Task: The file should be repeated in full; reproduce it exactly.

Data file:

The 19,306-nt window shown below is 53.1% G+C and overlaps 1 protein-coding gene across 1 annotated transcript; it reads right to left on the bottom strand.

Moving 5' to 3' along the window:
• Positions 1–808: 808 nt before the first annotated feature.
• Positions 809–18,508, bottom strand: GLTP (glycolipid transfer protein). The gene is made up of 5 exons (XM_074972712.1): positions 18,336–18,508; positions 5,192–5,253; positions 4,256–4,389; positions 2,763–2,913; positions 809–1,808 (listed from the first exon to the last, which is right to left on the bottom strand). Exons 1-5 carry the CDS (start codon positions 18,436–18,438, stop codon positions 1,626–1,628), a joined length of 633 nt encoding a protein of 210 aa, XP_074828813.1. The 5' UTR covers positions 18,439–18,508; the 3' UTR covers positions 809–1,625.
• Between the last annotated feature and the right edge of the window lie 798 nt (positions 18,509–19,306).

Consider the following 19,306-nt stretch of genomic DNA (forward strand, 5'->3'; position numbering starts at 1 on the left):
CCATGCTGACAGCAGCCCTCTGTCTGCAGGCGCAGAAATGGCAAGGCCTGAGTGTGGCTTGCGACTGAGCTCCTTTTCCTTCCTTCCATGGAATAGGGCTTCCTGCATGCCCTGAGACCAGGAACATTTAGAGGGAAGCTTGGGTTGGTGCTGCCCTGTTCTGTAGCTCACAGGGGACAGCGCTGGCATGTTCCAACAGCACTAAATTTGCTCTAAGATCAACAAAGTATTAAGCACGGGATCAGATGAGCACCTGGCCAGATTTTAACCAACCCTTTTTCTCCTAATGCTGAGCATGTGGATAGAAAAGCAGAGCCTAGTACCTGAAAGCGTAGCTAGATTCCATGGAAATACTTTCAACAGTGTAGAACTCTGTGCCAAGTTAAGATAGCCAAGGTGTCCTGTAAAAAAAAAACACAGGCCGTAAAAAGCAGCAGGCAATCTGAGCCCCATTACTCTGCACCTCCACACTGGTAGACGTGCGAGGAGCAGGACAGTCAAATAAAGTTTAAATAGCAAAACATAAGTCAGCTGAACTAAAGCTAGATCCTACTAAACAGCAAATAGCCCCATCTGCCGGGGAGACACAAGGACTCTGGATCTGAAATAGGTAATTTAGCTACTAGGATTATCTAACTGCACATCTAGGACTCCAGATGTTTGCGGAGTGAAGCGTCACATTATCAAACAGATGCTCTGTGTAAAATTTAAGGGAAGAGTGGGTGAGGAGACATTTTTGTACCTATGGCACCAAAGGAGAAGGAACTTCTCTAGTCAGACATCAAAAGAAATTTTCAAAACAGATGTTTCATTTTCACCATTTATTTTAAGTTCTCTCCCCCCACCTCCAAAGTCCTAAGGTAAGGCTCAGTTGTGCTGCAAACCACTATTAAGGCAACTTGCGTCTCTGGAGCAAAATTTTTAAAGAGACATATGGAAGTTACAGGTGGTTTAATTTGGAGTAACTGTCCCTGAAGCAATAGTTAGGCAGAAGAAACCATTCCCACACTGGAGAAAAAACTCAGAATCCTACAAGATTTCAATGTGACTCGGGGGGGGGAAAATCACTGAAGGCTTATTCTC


The 19,306-nt window shown below is 53.1% G+C and overlaps 1 protein-coding gene across 1 annotated transcript; it reads right to left on the bottom strand.

Moving 5' to 3' along the window:
• Positions 1–808: 808 nt before the first annotated feature.
• Positions 809–18,508, bottom strand: GLTP (glycolipid transfer protein). The gene is made up of 5 exons (XM_074972712.1): positions 18,336–18,508; positions 5,192–5,253; positions 4,256–4,389; positions 2,763–2,913; positions 809–1,808 (listed from the first exon to the last, which is right to left on the bottom strand). Exons 1-5 carry the CDS (start codon positions 18,436–18,438, stop codon positions 1,626–1,628), a joined length of 633 nt encoding a protein of 210 aa, XP_074828813.1. The 5' UTR covers positions 18,439–18,508; the 3' UTR covers positions 809–1,625.
• Between the last annotated feature and the right edge of the window lie 798 nt (positions 18,509–19,306).

Consider the following 19,306-nt stretch of genomic DNA (forward strand, 5'->3'; position numbering starts at 1 on the left):
CCATGCTGACAGCAGCCCTCTGTCTGCAGGCGCAGAAATGGCAAGGCCTGAGTGTGGCTTGCGACTGAGCTCCTTTTCCTTCCTTCCATGGAATAGGGCTTCCTGCATGCCCTGAGACCAGGAACATTTAGAGGGAAGCTTGGGTTGGTGCTGCCCTGTTCTGTAGCTCACAGGGGACAGCGCTGGCATGTTCCAACAGCACTAAATTTGCTCTAAGATCAACAAAGTATTAAGCACGGGATCAGATGAGCACCTGGCCAGATTTTAACCAACCCTTTTTCTCCTAATGCTGAGCATGTGGATAGAAAAGCAGAGCCTAGTACCTGAAAGCGTAGCTAGATTCCATGGAAATACTTTCAACAGTGTAGAACTCTGTGCCAAGTTAAGATAGCCAAGGTGTCCTGTAAAAAAAAAACACAGGCCGTAAAAAGCAGCAGGCAATCTGAGCCCCATTACTCTGCACCTCCACACTGGTAGACGTGCGAGGAGCAGGACAGTCAAATAAAGTTTAAATAGCAAAACATAAGTCAGCTGAACTAAAGCTAGATCCTACTAAACAGCAAATAGCCCCATCTGCCGGGGAGACACAAGGACTCTGGATCTGAAATAGGTAATTTAGCTACTAGGATTATCTAACTGCACATCTAGGACTCCAGATGTTTGCGGAGTGAAGCGTCACATTATCAAACAGATGCTCTGTGTAAAATTTAAGGGAAGAGTGGGTGAGGAGACATTTTTGTACCTATGGCACCAAAGGAGAAGGAACTTCTCTAGTCAGACATCAAAAGAAATTTTCAAAACAGATGTTTCATTTTCACCATTTATTTTAAGTTCTCTCCCCCCACCTCCAAAGTCCTAAGGTAAGGCTCAGTTGTGCTGCAAACCACTATTAAGGCAACTTGCGTCTCTGGAGCAAAATTTTTAAAGAGACATATGGAAGTTACAGGTGGTTTAATTTGGAGTAACTGTCCCTGAAGCAATAGTTAGGCAGAAGAAACCATTCCCACACTGGAGAAAAAACTCAGAATCCTACAAGATTTCAATGTGACTCGGGGGGGGGAAAATCACTGAAGGCTTATTCTC